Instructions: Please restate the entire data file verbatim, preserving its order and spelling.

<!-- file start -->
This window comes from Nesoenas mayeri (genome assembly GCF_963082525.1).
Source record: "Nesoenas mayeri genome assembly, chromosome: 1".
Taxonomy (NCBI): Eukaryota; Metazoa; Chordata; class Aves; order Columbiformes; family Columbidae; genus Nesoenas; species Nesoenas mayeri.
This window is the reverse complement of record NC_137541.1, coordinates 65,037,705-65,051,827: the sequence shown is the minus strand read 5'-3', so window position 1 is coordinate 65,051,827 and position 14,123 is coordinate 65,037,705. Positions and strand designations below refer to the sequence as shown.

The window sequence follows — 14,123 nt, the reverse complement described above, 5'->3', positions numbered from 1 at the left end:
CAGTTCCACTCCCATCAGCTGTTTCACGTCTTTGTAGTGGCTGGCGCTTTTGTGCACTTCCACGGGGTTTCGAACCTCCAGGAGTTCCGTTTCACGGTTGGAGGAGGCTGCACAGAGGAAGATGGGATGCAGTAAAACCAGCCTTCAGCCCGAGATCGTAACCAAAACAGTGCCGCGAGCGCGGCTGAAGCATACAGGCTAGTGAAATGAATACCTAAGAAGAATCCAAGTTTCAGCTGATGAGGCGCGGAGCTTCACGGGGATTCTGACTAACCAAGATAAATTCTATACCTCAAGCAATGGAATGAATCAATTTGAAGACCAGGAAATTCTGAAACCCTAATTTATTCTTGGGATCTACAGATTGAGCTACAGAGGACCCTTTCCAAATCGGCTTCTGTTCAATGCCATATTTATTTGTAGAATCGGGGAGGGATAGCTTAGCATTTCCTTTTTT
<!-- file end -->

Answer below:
This window comes from Nesoenas mayeri (genome assembly GCF_963082525.1).
Source record: "Nesoenas mayeri genome assembly, chromosome: 1".
Taxonomy (NCBI): Eukaryota; Metazoa; Chordata; class Aves; order Columbiformes; family Columbidae; genus Nesoenas; species Nesoenas mayeri.
This window is the reverse complement of record NC_137541.1, coordinates 65,037,705-65,051,827: the sequence shown is the minus strand read 5'-3', so window position 1 is coordinate 65,051,827 and position 14,123 is coordinate 65,037,705. Positions and strand designations below refer to the sequence as shown.

The window sequence follows — 14,123 nt, the reverse complement described above, 5'->3', positions numbered from 1 at the left end:
CAGTTCCACTCCCATCAGCTGTTTCACGTCTTTGTAGTGGCTGGCGCTTTTGTGCACTTCCACGGGGTTTCGAACCTCCAGGAGTTCCGTTTCACGGTTGGAGGAGGCTGCACAGAGGAAGATGGGATGCAGTAAAACCAGCCTTCAGCCCGAGATCGTAACCAAAACAGTGCCGCGAGCGCGGCTGAAGCATACAGGCTAGTGAAATGAATACCTAAGAAGAATCCAAGTTTCAGCTGATGAGGCGCGGAGCTTCACGGGGATTCTGACTAACCAAGATAAATTCTATACCTCAAGCAATGGAATGAATCAATTTGAAGACCAGGAAATTCTGAAACCCTAATTTATTCTTGGGATCTACAGATTGAGCTACAGAGGACCCTTTCCAAATCGGCTTCTGTTCAATGCCATATTTATTTGTAGAATCGGGGAGGGATAGCTTAGCATTTCCTTTTTT